We Don’t Call Them “Wait Lists”

Every parent knows what it’s like to wait for that call back from the doctor when your child’s fever has jumped into the stratosphere.  Or the call that tells you what the strep culture showed or if the x-ray revealed a broken bone.  If that call doesn’t come right away, you experience a lot of nail-biting anxiety and a sense of frustration watching your child feel just miserable.

Now imagine that the call you are waiting for is because your child’s violent moods are holding the whole family hostage.  Or your son is doing risky things and just doesn’t care about his physical safety.  Or your daughter talks about death and dying in a way that sometimes makes you think she’s trying to shock you and other times gives you a frightening glimpse of her inner pain.  These things are urgent symptoms just as  much as a fever is.  It hurts as much — if not more — to wait for that call while watching your child’s emotional pain.

Famillies of children with mental health needs have been waiting in this state  for decades.  For more than ten years, my organization has been documenting how long parents have waited for an appointment with a psychiatrist (months), a therapist (often weeks), a hospital bed (hours or even days) or a therapeutic school placement (weeks or months again).  However awful the waits, there have been ways to approach them.  Parents are told there is an opening for their child on a certain day or that there are 3 children ahead of theirs on the wait list.  After all, this is good customer service. If you know how long it’s going to be, you can draw upon that last bit of fortitude and hang in there for a week or month or however long it is.

In 2006 federal judge Michael Ponsor ordered changes in the way Medicaid services for children and youth are delivered in Massachusetts.  At the heart of that order is a requirement of “reasonable promptness” when services are medically necessary.  More than 2000 children and their families are enrolled in the new coordinated community-based services offered through the Children’s Behavioral Health Initiative (CBHI).  Some families experience a fast response to their phone calls and requests for services.  Others, however, are having a much worse experience.

Some families are calling to apply for services and never get their calls returned.  Others go through the initial intake process and then hear nothing for weeks.  Still others are told that there are no openings near their home; instead they must go to another area and see if there are openings there.  When one parent asked where her child was on the waiting list, she was told that “We don’t call them wait lists.”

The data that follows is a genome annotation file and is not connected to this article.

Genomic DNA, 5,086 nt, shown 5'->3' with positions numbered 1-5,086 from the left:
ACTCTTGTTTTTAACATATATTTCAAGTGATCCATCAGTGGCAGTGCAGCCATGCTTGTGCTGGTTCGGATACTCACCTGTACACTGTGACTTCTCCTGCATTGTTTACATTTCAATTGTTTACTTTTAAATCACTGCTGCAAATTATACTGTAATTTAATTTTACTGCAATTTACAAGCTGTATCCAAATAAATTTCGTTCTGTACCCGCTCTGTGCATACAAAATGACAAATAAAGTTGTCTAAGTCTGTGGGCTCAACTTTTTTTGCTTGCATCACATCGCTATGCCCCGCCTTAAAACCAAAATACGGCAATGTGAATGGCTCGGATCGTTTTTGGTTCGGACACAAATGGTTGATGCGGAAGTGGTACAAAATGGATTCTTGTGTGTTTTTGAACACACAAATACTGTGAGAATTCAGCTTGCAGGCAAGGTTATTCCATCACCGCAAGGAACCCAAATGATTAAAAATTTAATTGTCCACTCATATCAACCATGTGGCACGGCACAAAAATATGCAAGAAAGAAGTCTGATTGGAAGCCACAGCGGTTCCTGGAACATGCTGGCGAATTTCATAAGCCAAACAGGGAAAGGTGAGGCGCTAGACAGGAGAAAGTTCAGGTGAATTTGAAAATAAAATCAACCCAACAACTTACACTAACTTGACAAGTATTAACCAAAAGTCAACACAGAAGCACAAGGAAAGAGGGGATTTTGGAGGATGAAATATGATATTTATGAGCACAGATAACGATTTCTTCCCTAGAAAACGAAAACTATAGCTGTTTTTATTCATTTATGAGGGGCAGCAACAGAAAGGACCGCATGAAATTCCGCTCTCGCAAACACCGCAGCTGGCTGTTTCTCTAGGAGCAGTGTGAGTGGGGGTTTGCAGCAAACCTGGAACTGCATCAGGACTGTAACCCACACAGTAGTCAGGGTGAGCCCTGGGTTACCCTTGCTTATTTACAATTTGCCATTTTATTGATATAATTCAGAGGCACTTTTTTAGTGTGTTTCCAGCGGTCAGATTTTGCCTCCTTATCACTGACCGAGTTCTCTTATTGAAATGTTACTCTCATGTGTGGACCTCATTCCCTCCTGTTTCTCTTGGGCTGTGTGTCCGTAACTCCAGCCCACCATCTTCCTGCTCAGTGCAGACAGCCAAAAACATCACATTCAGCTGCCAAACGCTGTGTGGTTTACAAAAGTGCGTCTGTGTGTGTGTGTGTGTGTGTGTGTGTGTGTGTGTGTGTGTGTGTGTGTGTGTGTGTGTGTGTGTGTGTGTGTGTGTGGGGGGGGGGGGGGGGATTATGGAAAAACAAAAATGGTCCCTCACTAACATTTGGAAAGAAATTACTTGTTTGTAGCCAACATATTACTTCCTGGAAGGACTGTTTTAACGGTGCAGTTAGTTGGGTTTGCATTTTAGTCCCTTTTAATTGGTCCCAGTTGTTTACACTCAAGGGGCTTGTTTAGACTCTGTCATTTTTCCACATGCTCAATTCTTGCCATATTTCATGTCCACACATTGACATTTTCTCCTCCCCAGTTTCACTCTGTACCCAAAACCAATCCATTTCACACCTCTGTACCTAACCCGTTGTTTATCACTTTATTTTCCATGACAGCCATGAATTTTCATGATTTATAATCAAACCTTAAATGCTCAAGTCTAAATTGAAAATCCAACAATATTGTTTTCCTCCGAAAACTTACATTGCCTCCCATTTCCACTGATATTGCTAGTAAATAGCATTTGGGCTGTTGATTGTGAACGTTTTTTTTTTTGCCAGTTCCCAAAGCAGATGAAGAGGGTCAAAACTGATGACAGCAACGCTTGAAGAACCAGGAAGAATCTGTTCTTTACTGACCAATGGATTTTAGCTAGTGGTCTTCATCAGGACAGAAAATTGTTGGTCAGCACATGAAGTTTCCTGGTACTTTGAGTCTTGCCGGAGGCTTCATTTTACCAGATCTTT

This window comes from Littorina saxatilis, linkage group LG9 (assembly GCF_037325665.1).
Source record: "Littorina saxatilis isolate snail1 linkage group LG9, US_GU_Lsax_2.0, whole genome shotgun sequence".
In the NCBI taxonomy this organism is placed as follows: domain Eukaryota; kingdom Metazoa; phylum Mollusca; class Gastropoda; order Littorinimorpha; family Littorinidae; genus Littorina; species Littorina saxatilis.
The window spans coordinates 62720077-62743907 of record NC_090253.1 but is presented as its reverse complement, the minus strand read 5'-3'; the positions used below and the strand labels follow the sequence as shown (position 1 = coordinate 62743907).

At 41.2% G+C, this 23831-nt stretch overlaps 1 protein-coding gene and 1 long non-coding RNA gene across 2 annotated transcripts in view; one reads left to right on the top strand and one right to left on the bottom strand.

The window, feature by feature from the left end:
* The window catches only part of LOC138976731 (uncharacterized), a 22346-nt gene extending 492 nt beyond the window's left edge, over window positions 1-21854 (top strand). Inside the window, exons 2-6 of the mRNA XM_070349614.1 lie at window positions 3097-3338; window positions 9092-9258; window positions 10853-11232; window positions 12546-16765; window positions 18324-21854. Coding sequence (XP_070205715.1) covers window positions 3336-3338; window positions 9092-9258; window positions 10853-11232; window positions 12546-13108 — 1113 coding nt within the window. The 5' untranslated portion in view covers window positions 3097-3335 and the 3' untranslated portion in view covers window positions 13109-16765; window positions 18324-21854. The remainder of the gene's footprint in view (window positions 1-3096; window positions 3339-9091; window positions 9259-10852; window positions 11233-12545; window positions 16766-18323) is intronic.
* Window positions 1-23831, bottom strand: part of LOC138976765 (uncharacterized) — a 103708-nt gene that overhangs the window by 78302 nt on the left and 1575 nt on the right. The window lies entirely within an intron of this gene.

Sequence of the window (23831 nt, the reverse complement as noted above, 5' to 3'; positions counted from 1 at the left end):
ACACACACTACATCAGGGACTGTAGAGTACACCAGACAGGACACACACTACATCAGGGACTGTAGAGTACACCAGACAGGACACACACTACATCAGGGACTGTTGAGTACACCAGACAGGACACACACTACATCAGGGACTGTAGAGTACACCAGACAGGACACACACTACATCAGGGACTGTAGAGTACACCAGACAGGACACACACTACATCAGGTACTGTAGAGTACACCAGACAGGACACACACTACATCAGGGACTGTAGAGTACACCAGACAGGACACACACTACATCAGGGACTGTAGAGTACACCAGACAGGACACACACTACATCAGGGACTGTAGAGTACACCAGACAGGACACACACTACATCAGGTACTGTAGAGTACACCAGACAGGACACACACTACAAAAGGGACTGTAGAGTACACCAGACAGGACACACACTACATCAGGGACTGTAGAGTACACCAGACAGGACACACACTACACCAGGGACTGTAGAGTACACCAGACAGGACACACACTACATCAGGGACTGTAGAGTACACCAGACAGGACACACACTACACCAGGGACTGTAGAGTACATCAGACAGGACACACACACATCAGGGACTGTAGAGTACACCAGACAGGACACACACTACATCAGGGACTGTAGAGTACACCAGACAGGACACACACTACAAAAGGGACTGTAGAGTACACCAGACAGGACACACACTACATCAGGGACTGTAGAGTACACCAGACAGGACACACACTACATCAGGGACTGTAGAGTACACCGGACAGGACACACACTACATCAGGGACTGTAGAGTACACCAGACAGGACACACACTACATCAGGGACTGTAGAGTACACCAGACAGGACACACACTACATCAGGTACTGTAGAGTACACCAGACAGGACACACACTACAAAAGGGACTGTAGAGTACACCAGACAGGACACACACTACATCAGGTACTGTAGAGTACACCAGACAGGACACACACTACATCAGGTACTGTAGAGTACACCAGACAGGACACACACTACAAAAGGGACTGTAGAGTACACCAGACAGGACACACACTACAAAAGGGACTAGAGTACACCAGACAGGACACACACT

Waits are nothing new for families whose children have mental health needs in Massachusetts.  While it’s disappointing to see that the new CBHI services have lengthy waits in some parts of the state, it’s a puzzling strategy to eliminate the use of wait lists.  Most of us use wait lists as a way to check in; to see if there is a system for triaging should our child become worse and as a mechanism to ensure fairness (first come, first served). 

Living with a child who has mental health needs includes a lot of uncertainty.  Many parents wake up each day and worry, Will it be a good day or a terrible one?  A system where there is no way to gauge just how much longer you have to hold on adds to the burden for parents. Waiting is hard enough all by itself.

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9 Responses to We Don’t Call Them “Wait Lists”

  1. Meri says:

    It amazes , and is so frustrating to explain the the parent, that has never needed help for emotional pain what the wait is like, why there is limited services, and why the healthcare looks at the two so differently. I do feel that the new services will bridge physical and mental health together.

    They are so suprised at the customer service, stigma, lack of respect and overall disconnect from “regular” healthcare. The WHOLE child is a huge issue for my family and many others. I had a huge challenge understanding the difference in care.

    Let’s be honest that the wait for mental health care needs to change, but lets also be honest that there is a wait list for the new services.

    Families who are on the wait list , or have been since July/ August need customer service- check in or rather a quick connections to parents- PAL!!

    I remember being in the ER with my son and having no one talk to me for 5 hours. Alone, confused and simply shocked that no one wanted to make sure that we were “ok”. The only piece that they were aware was that I was locked in a room with my son and that I would not leave.

    Since that first time I prepare for the wait! I change my language, pack my “maternity” ER bag, and prepare for the friend support that I can call every hour to say “hello” and keep me focused for my sick kid.

    So for the many familes that “wait” – I know what it is like, I look forward to a change for you all and my family also.

  2. Jeanne says:

    Well what about the Mobile Crisis “Service” that is not mobile at least for our family. Or at least we were told they are not mobile for our family and also “do not help stabilize. Will not help stabilize. We will ONLY evaluate for hospitalization”.

    • Barbara says:

      I am sorry to hear Jeanne experience with mobile crisis.I am a family Partner in lawrence area we not only respond to assess for hospitalization but we also make referalls to other agencies if the client is NOT hospitalized.We follow up with families for 72 hours..either by phone or another home visit….the only service that has wait list right now aare “in home therapy”..